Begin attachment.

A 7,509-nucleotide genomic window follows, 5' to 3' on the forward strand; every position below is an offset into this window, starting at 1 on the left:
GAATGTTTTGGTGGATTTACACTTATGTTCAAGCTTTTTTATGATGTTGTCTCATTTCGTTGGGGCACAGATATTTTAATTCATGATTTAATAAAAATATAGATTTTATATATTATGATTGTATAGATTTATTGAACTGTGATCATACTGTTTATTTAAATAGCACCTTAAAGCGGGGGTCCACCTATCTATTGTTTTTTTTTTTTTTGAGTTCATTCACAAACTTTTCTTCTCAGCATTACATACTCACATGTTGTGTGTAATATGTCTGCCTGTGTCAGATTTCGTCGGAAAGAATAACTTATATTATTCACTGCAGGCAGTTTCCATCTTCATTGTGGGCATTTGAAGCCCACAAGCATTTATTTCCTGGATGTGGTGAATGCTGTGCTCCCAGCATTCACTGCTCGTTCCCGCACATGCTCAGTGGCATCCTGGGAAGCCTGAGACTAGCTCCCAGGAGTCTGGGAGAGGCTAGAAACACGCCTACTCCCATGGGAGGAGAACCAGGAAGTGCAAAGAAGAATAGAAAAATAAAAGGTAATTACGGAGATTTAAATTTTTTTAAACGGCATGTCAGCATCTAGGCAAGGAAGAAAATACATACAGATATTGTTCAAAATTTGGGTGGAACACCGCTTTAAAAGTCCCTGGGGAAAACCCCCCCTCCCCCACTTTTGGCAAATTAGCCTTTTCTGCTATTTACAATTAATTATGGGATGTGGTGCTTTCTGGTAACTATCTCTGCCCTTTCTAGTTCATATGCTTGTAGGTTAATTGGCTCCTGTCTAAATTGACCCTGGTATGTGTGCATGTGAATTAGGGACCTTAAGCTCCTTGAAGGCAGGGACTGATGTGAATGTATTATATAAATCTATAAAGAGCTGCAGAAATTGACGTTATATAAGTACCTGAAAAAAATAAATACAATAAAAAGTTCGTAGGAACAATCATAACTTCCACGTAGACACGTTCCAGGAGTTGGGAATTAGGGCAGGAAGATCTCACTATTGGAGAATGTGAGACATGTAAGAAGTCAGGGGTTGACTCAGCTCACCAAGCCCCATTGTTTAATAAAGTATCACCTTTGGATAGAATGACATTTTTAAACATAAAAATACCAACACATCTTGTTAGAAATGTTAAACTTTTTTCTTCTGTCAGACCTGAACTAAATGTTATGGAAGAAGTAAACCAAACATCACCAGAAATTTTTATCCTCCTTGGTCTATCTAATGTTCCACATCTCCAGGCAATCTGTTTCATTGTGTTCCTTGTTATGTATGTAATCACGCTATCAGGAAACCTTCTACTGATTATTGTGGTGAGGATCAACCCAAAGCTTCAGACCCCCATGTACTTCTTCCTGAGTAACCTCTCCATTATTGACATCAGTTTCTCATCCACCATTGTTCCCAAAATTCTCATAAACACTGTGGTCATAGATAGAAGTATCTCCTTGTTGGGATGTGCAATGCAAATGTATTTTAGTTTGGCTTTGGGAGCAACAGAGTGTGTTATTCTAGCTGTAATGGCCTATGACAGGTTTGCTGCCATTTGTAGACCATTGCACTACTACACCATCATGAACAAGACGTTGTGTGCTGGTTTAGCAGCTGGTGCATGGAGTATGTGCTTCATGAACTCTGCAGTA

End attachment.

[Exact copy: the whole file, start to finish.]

A 7,509-nucleotide genomic window follows, 5' to 3' on the forward strand; every position below is an offset into this window, starting at 1 on the left:
GAATGTTTTGGTGGATTTACACTTATGTTCAAGCTTTTTTATGATGTTGTCTCATTTCGTTGGGGCACAGATATTTTAATTCATGATTTAATAAAAATATAGATTTTATATATTATGATTGTATAGATTTATTGAACTGTGATCATACTGTTTATTTAAATAGCACCTTAAAGCGGGGGTCCACCTATCTATTGTTTTTTTTTTTTTTGAGTTCATTCACAAACTTTTCTTCTCAGCATTACATACTCACATGTTGTGTGTAATATGTCTGCCTGTGTCAGATTTCGTCGGAAAGAATAACTTATATTATTCACTGCAGGCAGTTTCCATCTTCATTGTGGGCATTTGAAGCCCACAAGCATTTATTTCCTGGATGTGGTGAATGCTGTGCTCCCAGCATTCACTGCTCGTTCCCGCACATGCTCAGTGGCATCCTGGGAAGCCTGAGACTAGCTCCCAGGAGTCTGGGAGAGGCTAGAAACACGCCTACTCCCATGGGAGGAGAACCAGGAAGTGCAAAGAAGAATAGAAAAATAAAAGGTAATTACGGAGATTTAAATTTTTTTAAACGGCATGTCAGCATCTAGGCAAGGAAGAAAATACATACAGATATTGTTCAAAATTTGGGTGGAACACCGCTTTAAAAGTCCCTGGGGAAAACCCCCCCTCCCCCACTTTTGGCAAATTAGCCTTTTCTGCTATTTACAATTAATTATGGGATGTGGTGCTTTCTGGTAACTATCTCTGCCCTTTCTAGTTCATATGCTTGTAGGTTAATTGGCTCCTGTCTAAATTGACCCTGGTATGTGTGCATGTGAATTAGGGACCTTAAGCTCCTTGAAGGCAGGGACTGATGTGAATGTATTATATAAATCTATAAAGAGCTGCAGAAATTGACGTTATATAAGTACCTGAAAAAAATAAATACAATAAAAAGTTCGTAGGAACAATCATAACTTCCACGTAGACACGTTCCAGGAGTTGGGAATTAGGGCAGGAAGATCTCACTATTGGAGAATGTGAGACATGTAAGAAGTCAGGGGTTGACTCAGCTCACCAAGCCCCATTGTTTAATAAAGTATCACCTTTGGATAGAATGACATTTTTAAACATAAAAATACCAACACATCTTGTTAGAAATGTTAAACTTTTTTCTTCTGTCAGACCTGAACTAAATGTTATGGAAGAAGTAAACCAAACATCACCAGAAATTTTTATCCTCCTTGGTCTATCTAATGTTCCACATCTCCAGGCAATCTGTTTCATTGTGTTCCTTGTTATGTATGTAATCACGCTATCAGGAAACCTTCTACTGATTATTGTGGTGAGGATCAACCCAAAGCTTCAGACCCCCATGTACTTCTTCCTGAGTAACCTCTCCATTATTGACATCAGTTTCTCATCCACCATTGTTCCCAAAATTCTCATAAACACTGTGGTCATAGATAGAAGTATCTCCTTGTTGGGATGTGCAATGCAAATGTATTTTAGTTTGGCTTTGGGAGCAACAGAGTGTGTTATTCTAGCTGTAATGGCCTATGACAGGTTTGCTGCCATTTGTAGACCATTGCACTACTACACCATCATGAACAAGACGTTGTGTGCTGGTTTAGCAGCTGGTGCATGGAGTATGTGCTTCATGAACTCTGCAGTA